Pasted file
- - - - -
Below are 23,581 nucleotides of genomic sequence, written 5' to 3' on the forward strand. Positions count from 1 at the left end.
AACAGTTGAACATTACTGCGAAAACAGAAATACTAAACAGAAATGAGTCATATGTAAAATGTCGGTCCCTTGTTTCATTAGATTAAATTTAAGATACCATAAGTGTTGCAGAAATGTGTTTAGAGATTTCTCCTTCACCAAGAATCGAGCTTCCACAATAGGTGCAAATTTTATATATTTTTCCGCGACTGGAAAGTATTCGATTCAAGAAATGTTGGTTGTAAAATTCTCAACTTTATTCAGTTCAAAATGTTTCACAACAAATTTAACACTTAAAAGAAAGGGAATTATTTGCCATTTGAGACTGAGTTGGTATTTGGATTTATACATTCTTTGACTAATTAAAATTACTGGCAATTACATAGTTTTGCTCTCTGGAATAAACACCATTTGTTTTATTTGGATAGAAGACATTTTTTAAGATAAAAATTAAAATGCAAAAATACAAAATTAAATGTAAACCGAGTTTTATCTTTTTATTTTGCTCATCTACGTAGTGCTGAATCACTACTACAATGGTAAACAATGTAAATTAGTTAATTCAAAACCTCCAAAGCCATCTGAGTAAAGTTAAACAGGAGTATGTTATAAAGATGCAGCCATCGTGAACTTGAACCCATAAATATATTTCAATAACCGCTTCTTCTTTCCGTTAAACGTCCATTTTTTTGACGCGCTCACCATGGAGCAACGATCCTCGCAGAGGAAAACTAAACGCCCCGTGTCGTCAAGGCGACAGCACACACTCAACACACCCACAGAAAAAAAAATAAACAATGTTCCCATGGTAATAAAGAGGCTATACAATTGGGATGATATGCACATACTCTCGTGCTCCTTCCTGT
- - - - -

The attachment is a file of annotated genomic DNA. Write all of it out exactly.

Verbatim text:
Below are 23,581 nucleotides of genomic sequence, written 5' to 3' on the forward strand. Positions count from 1 at the left end.
AACAGTTGAACATTACTGCGAAAACAGAAATACTAAACAGAAATGAGTCATATGTAAAATGTCGGTCCCTTGTTTCATTAGATTAAATTTAAGATACCATAAGTGTTGCAGAAATGTGTTTAGAGATTTCTCCTTCACCAAGAATCGAGCTTCCACAATAGGTGCAAATTTTATATATTTTTCCGCGACTGGAAAGTATTCGATTCAAGAAATGTTGGTTGTAAAATTCTCAACTTTATTCAGTTCAAAATGTTTCACAACAAATTTAACACTTAAAAGAAAGGGAATTATTTGCCATTTGAGACTGAGTTGGTATTTGGATTTATACATTCTTTGACTAATTAAAATTACTGGCAATTACATAGTTTTGCTCTCTGGAATAAACACCATTTGTTTTATTTGGATAGAAGACATTTTTTAAGATAAAAATTAAAATGCAAAAATACAAAATTAAATGTAAACCGAGTTTTATCTTTTTATTTTGCTCATCTACGTAGTGCTGAATCACTACTACAATGGTAAACAATGTAAATTAGTTAATTCAAAACCTCCAAAGCCATCTGAGTAAAGTTAAACAGGAGTATGTTATAAAGATGCAGCCATCGTGAACTTGAACCCATAAATATATTTCAATAACCGCTTCTTCTTTCCGTTAAACGTCCATTTTTTTGACGCGCTCACCATGGAGCAACGATCCTCGCAGAGGAAAACTAAACGCCCCGTGTCGTCAAGGCGACAGCACACACTCAACACACCCACAGAAAAAAAAATAAACAATGTTCCCATGGTAATAAAGAGGCTATACAATTGGGATGATATGCACATACTCTCGTGCTCCTTCCTGT